The Bonzo Dog Band may not necessarily find themselves on many of your vinyl and CD racks, MP3 players or Spotify playlists. I understand. The Bonzos were what happened when 60s art-school students spent too many late nights together expanding their minds. The band’s zenith, at least in commercial terms, was Tadpoles; an album most broadly known for its top-5 hit, I’m the Urban Spaceman.
Those of you who know me well will be aware that I like shirts. My shirt collection is fabled. Stripes, patterns, flowers, colour. Like, lots of colour. I was at a wedding recently when another guest wandered over to me and commented: “That’s a shirt, that is”. I’m pretty sure in admiration, but I may have mis-read her. She was, though, correct. It was a shirt.
It’s not, therefore, the urban spaceman for which I remember the album. No, that belongs to a track titled: ‘Shirt’.
The story of the track, such as there is one, eventually winds its way to a conversation between a person who wants their shirt ‘express-cleaned’ and a, not tremendously helpful, shop-assistant. The conversation goes something like this:
Customer (cheerful): Hello, I’d like my shirt express-cleaned.
Shop-assistant (in control): That’ll be three weeks dear.
Customer (exasperated): But the sign outside says 59-minute express cleaners.
Shop-assistant (matter-of-fact): Yes, that’s just the name of the shop, luv…
Things go downhill from there.
There’s a lesson to take from the conversation.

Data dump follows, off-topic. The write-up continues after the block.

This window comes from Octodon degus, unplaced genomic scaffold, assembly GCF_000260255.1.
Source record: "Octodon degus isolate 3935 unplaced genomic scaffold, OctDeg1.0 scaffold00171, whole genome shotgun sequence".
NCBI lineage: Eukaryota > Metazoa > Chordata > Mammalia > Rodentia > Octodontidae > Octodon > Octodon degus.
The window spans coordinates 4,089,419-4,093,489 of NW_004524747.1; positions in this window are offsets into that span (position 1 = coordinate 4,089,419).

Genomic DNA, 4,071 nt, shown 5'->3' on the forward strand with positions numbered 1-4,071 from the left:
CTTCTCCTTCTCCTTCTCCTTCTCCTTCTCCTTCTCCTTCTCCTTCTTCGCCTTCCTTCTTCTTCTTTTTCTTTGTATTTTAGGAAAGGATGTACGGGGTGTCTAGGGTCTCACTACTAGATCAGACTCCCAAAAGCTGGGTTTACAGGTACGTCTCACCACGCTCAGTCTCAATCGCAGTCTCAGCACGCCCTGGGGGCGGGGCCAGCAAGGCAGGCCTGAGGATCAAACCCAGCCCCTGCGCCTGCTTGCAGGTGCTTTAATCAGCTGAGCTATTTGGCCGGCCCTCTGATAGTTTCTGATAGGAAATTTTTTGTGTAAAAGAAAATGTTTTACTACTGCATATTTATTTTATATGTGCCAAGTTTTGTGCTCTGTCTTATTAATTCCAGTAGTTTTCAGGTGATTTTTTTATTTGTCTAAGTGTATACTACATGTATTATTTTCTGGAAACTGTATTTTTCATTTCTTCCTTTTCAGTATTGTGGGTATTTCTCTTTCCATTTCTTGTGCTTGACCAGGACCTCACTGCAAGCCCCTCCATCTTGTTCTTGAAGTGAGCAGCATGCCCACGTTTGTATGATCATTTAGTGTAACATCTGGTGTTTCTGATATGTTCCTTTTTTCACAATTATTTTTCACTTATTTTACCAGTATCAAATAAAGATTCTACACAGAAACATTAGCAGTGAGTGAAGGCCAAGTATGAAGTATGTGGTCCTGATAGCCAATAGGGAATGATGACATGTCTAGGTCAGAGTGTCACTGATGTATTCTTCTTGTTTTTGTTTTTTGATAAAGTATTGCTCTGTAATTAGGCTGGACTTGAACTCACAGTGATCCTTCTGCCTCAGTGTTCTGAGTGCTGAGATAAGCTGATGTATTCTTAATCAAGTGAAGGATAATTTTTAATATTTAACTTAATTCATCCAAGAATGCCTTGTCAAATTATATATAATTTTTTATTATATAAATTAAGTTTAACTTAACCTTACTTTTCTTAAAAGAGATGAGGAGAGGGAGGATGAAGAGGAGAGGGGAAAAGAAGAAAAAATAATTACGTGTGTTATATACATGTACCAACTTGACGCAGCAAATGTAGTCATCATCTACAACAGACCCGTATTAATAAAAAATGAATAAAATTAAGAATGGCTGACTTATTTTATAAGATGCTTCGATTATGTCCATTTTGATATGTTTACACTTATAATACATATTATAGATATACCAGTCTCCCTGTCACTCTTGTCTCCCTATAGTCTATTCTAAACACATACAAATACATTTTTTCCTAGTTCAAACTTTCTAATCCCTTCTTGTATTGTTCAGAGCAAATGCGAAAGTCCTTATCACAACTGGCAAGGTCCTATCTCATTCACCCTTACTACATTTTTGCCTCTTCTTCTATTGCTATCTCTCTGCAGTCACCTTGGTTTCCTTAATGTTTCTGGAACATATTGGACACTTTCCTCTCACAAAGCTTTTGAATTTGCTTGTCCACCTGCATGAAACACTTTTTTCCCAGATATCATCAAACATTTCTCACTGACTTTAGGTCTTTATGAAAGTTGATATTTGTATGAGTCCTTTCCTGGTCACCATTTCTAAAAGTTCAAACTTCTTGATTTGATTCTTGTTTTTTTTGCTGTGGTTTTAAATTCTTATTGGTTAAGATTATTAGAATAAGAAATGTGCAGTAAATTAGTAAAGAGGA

When customer service is done well, it’s a pleasure to spend one’s money. In my experience many high-street retailers and online shopping platforms understand the commercial significance of making me feel good and they value my custom (such as it is). They don’t over-promise. They do what they say what they’re going to do. If my goods arrive early I’m delighted. If there’s a delay they apologise, tell me about it and I feel in control.
To give an example, recently I travelled to London using Virgin East Coast Trains. Earlier in the day there had been a problem on the service. My train was carrying more passengers than there were seats and none of them were reserved, which meant that I had to stand. I stood for an hour and a half and was pretty miffed I can tell you. But someone sensible runs Virgin’s customer service team and one email exchange later I have a refund! Happy? Maybe not completely. Less Grumpy? For sure! They have a customer service charter. They adhere to their charter.
This brings me to some questions.
How many of us in our professional lives has made a promise that we know, or expect, we’re not going to be able to keep? How many times have we been disappointed when something we were expecting to happen failed to happen? Over-promising is as unwelcome as over-sharing! And it damages relationships. As someone who has learned by experience (nobody’s perfect…), I make this plaintive call to everyone with customers/donors/supporters in their life and who wants to keep them there.
Have a charter. A stewardship strategy. The name is less important than the deed. Share it with the people who matter. And do what you say you’re going to do. Be honest, transparent, and communicate.
That’s what customers, donors and stakeholders deserve and what they want. I’ll put my shirt on it…